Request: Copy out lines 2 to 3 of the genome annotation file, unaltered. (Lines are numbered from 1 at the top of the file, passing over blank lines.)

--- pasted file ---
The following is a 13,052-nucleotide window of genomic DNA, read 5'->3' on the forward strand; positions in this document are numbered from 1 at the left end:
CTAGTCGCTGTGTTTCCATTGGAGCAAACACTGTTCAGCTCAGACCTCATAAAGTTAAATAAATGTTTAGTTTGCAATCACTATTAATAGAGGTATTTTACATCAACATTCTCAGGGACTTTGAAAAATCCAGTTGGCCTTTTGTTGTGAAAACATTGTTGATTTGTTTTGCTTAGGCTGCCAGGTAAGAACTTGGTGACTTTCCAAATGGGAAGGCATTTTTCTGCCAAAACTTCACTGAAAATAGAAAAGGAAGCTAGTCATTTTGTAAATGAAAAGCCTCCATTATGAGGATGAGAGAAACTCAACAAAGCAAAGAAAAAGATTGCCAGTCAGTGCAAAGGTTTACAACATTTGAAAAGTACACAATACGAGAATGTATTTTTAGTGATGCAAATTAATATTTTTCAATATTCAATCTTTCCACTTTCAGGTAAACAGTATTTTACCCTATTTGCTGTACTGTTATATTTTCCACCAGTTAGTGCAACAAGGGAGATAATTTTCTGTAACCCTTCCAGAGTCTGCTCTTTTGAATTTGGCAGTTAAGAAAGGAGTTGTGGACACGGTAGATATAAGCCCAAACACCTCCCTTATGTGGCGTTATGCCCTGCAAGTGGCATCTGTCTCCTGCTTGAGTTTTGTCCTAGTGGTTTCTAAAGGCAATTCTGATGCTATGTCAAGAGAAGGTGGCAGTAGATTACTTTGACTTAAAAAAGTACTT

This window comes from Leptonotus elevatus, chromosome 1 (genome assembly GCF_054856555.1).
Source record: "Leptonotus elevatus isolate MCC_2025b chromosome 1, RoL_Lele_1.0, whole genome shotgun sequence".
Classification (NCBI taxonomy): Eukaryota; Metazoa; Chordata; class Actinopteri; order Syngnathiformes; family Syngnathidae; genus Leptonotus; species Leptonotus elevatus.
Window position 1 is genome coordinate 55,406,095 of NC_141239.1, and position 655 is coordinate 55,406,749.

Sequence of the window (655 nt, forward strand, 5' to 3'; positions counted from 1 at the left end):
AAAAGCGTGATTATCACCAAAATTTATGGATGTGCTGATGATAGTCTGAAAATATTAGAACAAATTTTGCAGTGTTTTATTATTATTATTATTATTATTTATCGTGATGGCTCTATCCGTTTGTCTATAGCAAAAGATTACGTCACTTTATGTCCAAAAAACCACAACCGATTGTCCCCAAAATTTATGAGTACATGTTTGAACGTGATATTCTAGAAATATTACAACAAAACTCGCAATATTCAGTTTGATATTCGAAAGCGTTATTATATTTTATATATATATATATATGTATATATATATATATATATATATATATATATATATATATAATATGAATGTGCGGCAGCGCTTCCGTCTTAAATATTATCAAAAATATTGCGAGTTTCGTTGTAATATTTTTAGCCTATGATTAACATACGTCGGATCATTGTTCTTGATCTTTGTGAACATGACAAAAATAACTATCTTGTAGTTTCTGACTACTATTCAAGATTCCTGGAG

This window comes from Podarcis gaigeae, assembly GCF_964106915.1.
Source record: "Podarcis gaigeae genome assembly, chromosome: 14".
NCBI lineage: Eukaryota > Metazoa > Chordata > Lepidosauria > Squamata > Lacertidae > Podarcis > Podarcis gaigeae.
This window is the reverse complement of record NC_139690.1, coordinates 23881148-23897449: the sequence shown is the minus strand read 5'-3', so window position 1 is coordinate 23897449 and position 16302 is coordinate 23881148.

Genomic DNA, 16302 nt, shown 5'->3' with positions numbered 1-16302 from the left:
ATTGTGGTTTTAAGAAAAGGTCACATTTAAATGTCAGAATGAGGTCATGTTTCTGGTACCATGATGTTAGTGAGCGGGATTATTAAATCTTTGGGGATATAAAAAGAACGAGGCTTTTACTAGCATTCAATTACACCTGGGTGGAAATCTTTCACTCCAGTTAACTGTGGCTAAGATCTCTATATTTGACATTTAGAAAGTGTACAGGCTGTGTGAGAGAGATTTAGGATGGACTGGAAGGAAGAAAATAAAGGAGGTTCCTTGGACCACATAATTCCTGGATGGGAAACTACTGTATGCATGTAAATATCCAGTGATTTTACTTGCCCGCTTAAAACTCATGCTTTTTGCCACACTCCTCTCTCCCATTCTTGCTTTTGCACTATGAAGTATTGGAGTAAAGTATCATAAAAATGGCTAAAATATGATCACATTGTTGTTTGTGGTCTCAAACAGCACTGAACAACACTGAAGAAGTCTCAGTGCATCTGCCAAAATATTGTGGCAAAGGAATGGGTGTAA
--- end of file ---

CTAGTCGCTGTGTTTCCATTGGAGCAAACACTGTTCAGCTCAGACCTCATAAAGTTAAATAAATGTTTAGTTTGCAATCACTATTAATAGAGGTATTTTACATCAACATTCTCAGGGACTTTGAAAAATCCAGTTGGCCTTTTGTTGTGAAAACATTGTTGATTTGTTTTGCTTAGGCTGCCAGGTAAGAACTTGGTGACTTTCCAAATGGGAAGGCATTTTTCTGCCAAAACTTCACTGAAAATAGAAAAGGAAGCTAGTCATTTTGTAAATGAAAAGCCTCCATTATGAGGATGAGAGAAACTCAACAAAGCAAAGAAAAAGATTGCCAGTCAGTGCAAAGGTTTACAACATTTGAAAAGTACACAATACGAGAATGTATTTTTAGTGATGCAAATTAATATTTTTCAATATTCAATCTTTCCACTTTCAGGTAAACAGTATTTTACCCTATTTGCTGTACTGTTATATTTTCCACCAGTTAGTGCAACAAGGGAGATAATTTTCTGTAACCCTTCCAGAGTCTGCTCTTTTGAATTTGGCAGTTAAGAAAGGAGTTGTGGACACGGTAGATATAAGCCCAAACACCTCCCTTATGTGGCGTTATGCCCTGCAAGTGGCATCTGTCTCCTGCTTGAGTTTTGTCCTAGTGGTTTCTAAAGGCAATTCTGATGCTATGTCAAGAGAAGGTGGCAGTAGATTACTTTGACTTAAAAAAGTACTT

This window comes from Leptonotus elevatus, chromosome 1 (genome assembly GCF_054856555.1).